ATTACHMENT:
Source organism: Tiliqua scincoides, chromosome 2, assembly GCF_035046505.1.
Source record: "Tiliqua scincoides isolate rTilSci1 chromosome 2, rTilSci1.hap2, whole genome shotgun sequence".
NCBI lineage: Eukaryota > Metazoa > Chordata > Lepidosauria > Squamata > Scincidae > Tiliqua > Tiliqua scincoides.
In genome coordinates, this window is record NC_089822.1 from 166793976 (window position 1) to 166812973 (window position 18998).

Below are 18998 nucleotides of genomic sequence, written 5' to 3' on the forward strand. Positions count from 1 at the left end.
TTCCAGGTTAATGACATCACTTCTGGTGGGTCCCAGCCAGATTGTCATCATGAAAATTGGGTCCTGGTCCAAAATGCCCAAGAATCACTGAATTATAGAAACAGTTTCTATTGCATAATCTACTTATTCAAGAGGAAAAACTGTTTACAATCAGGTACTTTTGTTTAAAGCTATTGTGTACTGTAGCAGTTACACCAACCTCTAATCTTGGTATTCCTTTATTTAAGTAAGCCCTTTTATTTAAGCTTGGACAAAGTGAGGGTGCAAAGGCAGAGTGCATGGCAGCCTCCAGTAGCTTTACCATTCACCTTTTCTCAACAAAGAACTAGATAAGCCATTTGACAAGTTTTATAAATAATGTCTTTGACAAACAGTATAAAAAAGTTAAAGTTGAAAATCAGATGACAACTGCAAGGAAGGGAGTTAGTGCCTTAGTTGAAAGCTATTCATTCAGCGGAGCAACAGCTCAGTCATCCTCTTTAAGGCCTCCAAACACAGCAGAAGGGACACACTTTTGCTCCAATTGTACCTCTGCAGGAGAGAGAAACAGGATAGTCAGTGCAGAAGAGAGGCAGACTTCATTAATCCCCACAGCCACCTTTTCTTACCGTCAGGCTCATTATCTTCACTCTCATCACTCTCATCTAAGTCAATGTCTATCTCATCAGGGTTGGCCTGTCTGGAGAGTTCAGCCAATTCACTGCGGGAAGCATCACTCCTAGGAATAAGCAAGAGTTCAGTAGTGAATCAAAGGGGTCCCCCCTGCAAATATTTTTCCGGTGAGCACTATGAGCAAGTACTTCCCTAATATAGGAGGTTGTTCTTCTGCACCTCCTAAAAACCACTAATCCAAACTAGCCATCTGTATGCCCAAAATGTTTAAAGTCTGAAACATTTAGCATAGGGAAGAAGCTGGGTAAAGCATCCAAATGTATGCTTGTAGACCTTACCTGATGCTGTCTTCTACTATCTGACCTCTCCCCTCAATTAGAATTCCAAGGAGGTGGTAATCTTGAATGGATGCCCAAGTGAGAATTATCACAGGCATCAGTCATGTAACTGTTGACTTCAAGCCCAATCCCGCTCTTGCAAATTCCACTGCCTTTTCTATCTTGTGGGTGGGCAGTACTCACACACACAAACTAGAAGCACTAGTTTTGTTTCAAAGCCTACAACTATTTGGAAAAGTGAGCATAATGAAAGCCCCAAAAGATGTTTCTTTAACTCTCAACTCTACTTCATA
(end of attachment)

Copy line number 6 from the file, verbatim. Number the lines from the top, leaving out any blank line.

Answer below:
TTCCAGGTTAATGACATCACTTCTGGTGGGTCCCAGCCAGATTGTCATCATGAAAATTGGGTCCTGGTCCAAAATGCCCAAGAATCACTGAATTATAGAAACAGTTTCTATTGCATAATCTACTTATTCAAGAGGAAAAACTGTTTACAATCAGGTACTTTTGTTTAAAGCTATTGTGTACTGTAGCAGTTACACCAACCTCTAATCTTGGTATTCCTTTATTTAAGTAAGCCCTTTTATTTAAGCTTGGACAAAGTGAGGGTGCAAAGGCAGAGTGCATGGCAGCCTCCAGTAGCTTTACCATTCACCTTTTCTCAACAAAGAACTAGATAAGCCATTTGACAAGTTTTATAAATAATGTCTTTGACAAACAGTATAAAAAAGTTAAAGTTGAAAATCAGATGACAACTGCAAGGAAGGGAGTTAGTGCCTTAGTTGAAAGCTATTCATTCAGCGGAGCAACAGCTCAGTCATCCTCTTTAAGGCCTCCAAACACAGCAGAAGGGACACACTTTTGCTCCAATTGTACCTCTGCAGGAGAGAGAAACAGGATAGTCAGTGCAGAAGAGAGGCAGACTTCATTAATCCCCACAGCCACCTTTTCTTACCGTCAGGCTCATTATCTTCACTCTCATCACTCTCATCTAAGTCAATGTCTATCTCATCAGGGTTGGCCTGTCTGGAGAGTTCAGCCAATTCACTGCGGGAAGCATCACTCCTAGGAATAAGCAAGAGTTCAGTAGTGAATCAAAGGGGTCCCCCCTGCAAATATTTTTCCGGTGAGCACTATGAGCAAGTACTTCCCTAATATAGGAGGTTGTTCTTCTGCACCTCCTAAAAACCACTAATCCAAACTAGCCATCTGTATGCCCAAAATGTTTAAAGTCTGAAACATTTAGCATAGGGAAGAAGCTGGGTAAAGCATCCAAATGTATGCTTGTAGACCTTACCTGATGCTGTCTTCTACTATCTGACCTCTCCCCTCAATTAGAATTCCAAGGAGGTGGTAATCTTGAATGGATGCCCAAGTGAGAATTATCACAGGCATCAGTCATGTAACTGTTGACTTCAAGCCCAATCCCGCTCTTGCAAATTCCACTGCCTTTTCTATCTTGTGGGTGGGCAGTACTCACACACACAAACTAGAAGCACTAGTTTTGTTTCAAAGCCTACAACTATTTGGAAAAGTGAGCATAATGAAAGCCCCAAAAGATGTTTCTTTAACTCTCAACTCTACTTCATA